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Local youth to be honoured with Governor General's Award in Ottawa


LOWER ONSLOW – Sam Rogers knows he’s a very lucky young man. But he also knows he deserves his good fortune.

Sam Rogers shows a paratrooper pin given to him by Truro’s Herb Peppard, a Second World War veteran and member of the Black Devil’s Brigade. Sam created a four-minute video on the brigade, which resulted in him being chosen as one of a few youth Canada-wide to receive a Governor General Award in Ottawa. His video will be shown at the Canada History Forum. File photo 

The 10-year-old, who lives in Lower Onslow, is one of 22 students across Canada, and only one of two from Nova Scotia, who will attend the Governor General’s Awards in Ottawa. He earned the honour thanks to his heritage fair project on the Black Devil’s Brigade that was entered in Canada’s History for Kids Young Citizens national competition. His four-minute online video outlined the exploits of a Second World War First Special Service Force (FSSF).

“I feel pretty excited. I feel really good and proud of myself. I knew I tried my best. I looked at some of the (other) videos and they were amazing. I was surprised they chose me,” said Sam.

Sam is eager to travel to Ottawa on Oct. 30 for three days. While there, he and his mom Stephanie will visit Parliament Hill, Rideau Hall, a war museum and the Canada History Forum, where his video will be played.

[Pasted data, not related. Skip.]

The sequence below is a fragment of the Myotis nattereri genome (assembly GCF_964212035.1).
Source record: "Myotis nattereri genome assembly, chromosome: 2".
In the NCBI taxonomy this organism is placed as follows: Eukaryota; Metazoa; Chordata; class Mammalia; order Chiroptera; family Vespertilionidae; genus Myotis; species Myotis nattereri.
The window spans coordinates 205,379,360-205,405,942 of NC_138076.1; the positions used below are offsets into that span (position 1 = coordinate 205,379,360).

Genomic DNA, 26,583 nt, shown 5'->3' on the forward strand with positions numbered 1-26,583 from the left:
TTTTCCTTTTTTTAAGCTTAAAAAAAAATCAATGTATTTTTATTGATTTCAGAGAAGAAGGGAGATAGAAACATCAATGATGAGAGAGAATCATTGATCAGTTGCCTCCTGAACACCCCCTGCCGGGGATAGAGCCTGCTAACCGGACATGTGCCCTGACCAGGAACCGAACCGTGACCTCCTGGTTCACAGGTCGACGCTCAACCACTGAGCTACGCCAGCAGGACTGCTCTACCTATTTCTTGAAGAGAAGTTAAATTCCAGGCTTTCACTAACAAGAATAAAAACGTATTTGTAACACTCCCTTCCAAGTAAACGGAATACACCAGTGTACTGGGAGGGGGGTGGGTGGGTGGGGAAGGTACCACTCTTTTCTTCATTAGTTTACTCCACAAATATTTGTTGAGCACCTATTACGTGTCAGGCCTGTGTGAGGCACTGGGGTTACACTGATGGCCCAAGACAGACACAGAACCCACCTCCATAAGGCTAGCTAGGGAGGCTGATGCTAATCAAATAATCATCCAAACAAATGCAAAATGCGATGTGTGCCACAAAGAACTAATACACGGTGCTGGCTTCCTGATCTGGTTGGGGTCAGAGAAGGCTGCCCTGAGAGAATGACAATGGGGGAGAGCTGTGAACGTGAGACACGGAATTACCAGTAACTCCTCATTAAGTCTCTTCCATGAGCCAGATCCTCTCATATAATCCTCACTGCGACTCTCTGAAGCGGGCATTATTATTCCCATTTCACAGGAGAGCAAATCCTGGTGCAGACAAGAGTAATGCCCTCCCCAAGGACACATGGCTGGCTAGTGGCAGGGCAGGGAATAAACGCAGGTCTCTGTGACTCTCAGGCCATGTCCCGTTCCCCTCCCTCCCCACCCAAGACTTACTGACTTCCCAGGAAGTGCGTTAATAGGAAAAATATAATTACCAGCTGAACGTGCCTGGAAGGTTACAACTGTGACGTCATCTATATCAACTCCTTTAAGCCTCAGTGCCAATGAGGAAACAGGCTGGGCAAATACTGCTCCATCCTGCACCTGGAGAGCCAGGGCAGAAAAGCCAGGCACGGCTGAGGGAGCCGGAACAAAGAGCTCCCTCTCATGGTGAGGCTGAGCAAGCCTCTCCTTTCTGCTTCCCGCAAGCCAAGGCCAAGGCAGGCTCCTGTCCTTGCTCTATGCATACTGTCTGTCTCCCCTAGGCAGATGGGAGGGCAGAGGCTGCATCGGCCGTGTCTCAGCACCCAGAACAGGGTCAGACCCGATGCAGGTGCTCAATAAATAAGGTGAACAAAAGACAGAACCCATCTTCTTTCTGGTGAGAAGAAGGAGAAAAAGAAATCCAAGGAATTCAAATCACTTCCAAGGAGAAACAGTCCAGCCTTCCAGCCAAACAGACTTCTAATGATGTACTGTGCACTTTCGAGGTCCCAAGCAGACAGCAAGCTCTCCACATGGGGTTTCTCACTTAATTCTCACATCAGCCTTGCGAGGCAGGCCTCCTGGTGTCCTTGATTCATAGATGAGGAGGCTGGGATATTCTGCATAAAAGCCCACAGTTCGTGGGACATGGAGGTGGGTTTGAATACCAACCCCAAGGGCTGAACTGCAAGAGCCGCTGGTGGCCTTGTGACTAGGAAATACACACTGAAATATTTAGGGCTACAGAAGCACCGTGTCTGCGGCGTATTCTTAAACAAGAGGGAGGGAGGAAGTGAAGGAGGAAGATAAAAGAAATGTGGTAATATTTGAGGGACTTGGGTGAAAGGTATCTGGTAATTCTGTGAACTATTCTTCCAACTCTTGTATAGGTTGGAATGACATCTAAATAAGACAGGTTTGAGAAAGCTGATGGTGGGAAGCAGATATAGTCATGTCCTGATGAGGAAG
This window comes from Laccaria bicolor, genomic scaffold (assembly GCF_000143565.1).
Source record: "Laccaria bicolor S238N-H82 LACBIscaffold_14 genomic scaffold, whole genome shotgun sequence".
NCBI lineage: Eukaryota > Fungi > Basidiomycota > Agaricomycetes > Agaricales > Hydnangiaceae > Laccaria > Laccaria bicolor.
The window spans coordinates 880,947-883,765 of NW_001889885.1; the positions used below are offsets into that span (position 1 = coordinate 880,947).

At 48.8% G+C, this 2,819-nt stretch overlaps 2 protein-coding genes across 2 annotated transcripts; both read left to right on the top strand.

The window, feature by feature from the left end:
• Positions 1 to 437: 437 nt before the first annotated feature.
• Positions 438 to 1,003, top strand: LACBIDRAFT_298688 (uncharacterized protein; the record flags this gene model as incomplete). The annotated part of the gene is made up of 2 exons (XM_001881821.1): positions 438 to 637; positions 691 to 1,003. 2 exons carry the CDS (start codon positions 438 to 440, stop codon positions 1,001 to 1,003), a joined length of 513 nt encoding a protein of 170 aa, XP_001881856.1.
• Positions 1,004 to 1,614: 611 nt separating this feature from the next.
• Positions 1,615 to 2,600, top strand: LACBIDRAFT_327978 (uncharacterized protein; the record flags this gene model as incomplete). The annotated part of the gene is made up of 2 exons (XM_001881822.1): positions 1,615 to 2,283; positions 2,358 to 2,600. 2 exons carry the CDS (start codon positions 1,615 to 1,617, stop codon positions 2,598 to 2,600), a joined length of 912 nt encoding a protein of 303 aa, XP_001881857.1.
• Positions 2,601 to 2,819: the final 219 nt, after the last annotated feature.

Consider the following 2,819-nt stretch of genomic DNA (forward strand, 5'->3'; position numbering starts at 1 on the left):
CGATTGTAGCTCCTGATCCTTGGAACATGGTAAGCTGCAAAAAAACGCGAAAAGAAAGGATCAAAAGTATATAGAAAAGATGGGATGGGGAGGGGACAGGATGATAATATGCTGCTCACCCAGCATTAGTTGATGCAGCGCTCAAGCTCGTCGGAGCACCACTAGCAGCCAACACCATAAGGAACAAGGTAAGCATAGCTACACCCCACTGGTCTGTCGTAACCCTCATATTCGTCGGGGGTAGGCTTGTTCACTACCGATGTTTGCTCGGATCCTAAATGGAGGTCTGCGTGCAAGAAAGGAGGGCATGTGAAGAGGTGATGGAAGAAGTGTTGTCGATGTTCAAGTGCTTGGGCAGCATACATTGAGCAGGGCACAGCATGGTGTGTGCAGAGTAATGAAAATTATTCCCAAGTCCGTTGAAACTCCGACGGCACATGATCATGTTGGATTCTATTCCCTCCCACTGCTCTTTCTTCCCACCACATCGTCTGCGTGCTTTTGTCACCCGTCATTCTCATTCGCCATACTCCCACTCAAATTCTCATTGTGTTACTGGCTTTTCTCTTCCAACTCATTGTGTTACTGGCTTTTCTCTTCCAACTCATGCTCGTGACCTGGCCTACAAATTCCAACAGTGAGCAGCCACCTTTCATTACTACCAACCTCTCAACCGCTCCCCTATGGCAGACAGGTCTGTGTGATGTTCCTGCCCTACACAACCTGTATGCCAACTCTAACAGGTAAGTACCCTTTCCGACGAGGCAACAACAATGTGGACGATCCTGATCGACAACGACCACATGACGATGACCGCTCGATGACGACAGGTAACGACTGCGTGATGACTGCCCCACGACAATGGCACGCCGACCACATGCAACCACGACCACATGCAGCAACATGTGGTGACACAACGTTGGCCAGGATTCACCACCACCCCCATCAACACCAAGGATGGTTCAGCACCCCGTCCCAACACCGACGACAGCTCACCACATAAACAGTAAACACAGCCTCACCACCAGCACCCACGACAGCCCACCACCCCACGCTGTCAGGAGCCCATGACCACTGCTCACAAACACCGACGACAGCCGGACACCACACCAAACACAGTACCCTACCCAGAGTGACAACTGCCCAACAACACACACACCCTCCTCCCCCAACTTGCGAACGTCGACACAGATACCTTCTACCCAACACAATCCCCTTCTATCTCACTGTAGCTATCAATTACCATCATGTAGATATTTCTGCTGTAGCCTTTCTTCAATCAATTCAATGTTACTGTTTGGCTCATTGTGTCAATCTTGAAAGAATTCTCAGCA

Sam’s video tells the story of the Black Devil’s Brigade’s  accomplishments during wartime. His great-grandfather, Millard Rector, was a member of the brigade and was the inspiration behind the project.

In his video, Sam talks about the elite force of Canadian and American men who were only called to battle on certain special missions, and during its time, the brigade never failed a mission. The youngster also interviewed Truro’s Herb Peppard, a war veteran and member of the FSSF.

Stephanie said she’s incredibly proud of her son. Being one of the few chosen “surprised me but I knew he had a chance. It is well deserved,” she said.

Sam said he couldn’t have made it to the national competition without public support.

“I’d just like to thank everyone who voted (for my video) because that has half of my score,” he said.

As for his next historical project, Sam said he isn’t sure what the topic will be.

“I don’t know yet, but I like doing them on what people don’t know about and teach them.”

 

mchiasson@trurodaily.com

Twitter: tdnMonique

 

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